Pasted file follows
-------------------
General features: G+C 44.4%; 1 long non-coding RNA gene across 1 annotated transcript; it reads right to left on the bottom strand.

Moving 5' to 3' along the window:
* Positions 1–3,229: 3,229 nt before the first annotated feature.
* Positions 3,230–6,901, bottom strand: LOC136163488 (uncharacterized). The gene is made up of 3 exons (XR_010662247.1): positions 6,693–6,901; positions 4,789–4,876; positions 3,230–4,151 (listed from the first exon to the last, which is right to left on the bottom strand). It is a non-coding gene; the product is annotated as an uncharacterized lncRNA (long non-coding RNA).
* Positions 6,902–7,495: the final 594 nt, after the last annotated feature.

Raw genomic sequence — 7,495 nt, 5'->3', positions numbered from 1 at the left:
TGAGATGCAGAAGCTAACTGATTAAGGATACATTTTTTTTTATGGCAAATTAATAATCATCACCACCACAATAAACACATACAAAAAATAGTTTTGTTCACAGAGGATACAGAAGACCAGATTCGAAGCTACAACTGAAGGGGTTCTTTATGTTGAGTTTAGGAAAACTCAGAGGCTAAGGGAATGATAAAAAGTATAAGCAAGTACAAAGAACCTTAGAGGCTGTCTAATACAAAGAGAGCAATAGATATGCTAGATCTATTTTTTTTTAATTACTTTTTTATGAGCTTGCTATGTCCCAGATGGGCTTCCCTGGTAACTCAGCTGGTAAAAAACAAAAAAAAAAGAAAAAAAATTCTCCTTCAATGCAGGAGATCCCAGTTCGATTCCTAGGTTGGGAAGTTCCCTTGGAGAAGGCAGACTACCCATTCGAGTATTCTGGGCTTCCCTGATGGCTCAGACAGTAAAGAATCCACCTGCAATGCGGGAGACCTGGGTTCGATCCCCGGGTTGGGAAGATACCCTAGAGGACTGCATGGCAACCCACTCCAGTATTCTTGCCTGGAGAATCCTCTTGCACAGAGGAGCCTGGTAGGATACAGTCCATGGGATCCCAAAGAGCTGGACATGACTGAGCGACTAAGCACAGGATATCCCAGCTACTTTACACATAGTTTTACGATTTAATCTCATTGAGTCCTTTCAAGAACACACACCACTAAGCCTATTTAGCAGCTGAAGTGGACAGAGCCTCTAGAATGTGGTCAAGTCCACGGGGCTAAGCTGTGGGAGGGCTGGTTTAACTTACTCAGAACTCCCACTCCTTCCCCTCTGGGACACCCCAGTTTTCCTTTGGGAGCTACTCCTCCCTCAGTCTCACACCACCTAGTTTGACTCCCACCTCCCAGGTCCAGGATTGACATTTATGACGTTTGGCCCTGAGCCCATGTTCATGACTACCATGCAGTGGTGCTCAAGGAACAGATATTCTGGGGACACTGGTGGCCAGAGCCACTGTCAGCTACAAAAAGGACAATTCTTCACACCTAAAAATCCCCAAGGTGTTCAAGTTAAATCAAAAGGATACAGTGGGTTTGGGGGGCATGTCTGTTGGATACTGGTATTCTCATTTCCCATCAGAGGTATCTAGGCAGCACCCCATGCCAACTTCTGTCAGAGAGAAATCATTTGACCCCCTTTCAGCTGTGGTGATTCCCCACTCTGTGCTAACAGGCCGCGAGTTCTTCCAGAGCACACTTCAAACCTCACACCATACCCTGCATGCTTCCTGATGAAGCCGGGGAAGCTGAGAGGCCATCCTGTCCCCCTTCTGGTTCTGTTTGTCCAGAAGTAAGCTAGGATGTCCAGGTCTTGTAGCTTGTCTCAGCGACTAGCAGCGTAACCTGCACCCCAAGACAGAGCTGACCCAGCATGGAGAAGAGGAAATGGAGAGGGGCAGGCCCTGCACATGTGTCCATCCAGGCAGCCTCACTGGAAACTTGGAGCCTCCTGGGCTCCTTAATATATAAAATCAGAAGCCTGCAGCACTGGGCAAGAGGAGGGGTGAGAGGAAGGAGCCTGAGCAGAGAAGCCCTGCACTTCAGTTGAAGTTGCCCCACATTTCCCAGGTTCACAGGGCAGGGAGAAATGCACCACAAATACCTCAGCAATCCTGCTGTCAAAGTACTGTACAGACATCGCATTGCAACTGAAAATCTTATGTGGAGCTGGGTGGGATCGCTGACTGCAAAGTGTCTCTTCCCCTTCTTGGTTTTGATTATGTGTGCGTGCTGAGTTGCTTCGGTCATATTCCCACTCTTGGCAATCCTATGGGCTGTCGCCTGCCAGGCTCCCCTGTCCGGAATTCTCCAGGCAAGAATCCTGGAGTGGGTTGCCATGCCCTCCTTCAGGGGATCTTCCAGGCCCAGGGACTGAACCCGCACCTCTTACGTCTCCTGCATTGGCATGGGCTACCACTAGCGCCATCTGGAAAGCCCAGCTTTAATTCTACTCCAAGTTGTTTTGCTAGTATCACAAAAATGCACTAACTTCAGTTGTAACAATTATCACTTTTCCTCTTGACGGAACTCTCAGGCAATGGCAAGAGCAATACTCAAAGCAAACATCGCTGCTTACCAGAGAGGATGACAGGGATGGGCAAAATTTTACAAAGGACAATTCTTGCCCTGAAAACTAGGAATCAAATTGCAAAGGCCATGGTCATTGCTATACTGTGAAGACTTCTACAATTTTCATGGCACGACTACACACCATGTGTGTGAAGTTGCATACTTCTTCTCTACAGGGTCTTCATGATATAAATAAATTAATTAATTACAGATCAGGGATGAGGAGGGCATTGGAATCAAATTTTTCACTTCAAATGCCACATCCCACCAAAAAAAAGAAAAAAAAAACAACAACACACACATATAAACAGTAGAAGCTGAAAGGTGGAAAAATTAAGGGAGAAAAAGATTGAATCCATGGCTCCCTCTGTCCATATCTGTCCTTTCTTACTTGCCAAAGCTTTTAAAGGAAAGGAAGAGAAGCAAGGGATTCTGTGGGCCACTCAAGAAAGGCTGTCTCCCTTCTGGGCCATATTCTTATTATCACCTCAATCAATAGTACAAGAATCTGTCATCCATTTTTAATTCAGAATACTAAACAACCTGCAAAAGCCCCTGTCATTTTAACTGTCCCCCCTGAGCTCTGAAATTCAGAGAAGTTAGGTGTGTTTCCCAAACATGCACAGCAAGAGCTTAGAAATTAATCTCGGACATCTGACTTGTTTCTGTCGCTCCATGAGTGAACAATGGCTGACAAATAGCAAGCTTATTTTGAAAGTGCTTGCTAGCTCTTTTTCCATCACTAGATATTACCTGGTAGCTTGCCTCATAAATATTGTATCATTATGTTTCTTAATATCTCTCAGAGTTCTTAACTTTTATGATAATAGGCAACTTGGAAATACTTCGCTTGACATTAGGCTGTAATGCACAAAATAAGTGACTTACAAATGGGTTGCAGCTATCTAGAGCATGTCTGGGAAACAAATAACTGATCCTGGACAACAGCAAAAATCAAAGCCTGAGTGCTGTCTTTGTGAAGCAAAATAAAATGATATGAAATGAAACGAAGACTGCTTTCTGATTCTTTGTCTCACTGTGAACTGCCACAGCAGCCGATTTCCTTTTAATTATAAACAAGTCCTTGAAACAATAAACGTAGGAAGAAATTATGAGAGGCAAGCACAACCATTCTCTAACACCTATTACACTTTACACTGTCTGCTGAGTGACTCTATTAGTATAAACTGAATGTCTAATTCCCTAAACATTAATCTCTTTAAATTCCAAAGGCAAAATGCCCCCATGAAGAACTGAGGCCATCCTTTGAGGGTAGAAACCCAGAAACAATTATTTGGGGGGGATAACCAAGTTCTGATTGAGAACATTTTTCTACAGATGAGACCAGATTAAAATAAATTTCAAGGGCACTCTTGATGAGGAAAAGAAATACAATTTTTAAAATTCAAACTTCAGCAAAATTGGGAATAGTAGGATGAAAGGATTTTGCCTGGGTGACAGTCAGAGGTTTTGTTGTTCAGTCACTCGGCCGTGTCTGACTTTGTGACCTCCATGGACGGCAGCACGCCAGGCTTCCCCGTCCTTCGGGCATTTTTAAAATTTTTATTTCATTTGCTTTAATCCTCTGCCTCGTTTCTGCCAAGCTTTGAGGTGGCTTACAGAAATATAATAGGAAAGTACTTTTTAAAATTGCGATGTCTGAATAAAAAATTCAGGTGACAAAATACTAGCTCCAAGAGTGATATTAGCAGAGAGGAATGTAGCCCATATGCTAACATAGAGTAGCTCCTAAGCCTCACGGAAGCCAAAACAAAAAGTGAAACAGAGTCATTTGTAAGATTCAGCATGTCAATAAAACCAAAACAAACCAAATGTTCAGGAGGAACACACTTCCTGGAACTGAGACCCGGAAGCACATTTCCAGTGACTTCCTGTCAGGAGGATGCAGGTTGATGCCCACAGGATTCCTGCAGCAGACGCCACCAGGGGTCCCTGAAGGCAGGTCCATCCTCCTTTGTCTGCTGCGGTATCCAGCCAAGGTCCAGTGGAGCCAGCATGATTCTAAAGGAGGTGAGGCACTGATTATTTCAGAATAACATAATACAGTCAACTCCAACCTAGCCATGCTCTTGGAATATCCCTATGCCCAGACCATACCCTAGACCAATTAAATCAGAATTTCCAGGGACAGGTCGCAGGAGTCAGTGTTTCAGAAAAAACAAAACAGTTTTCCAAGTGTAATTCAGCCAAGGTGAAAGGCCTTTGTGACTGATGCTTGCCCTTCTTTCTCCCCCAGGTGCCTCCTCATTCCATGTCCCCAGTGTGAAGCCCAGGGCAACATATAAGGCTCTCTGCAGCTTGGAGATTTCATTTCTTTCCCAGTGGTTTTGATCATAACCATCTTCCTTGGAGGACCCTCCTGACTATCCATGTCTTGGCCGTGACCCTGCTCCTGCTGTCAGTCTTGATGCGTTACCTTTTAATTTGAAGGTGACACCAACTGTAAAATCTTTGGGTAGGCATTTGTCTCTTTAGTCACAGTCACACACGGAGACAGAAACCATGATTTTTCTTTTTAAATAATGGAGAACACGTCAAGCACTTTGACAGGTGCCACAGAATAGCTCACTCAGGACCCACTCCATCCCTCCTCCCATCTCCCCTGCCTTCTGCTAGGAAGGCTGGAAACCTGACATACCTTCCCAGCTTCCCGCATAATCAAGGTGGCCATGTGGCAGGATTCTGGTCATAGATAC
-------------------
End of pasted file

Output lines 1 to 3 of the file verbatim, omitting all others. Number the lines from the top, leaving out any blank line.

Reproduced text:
General features: G+C 44.4%; 1 long non-coding RNA gene across 1 annotated transcript; it reads right to left on the bottom strand.

Moving 5' to 3' along the window:
* Positions 1–3,229: 3,229 nt before the first annotated feature.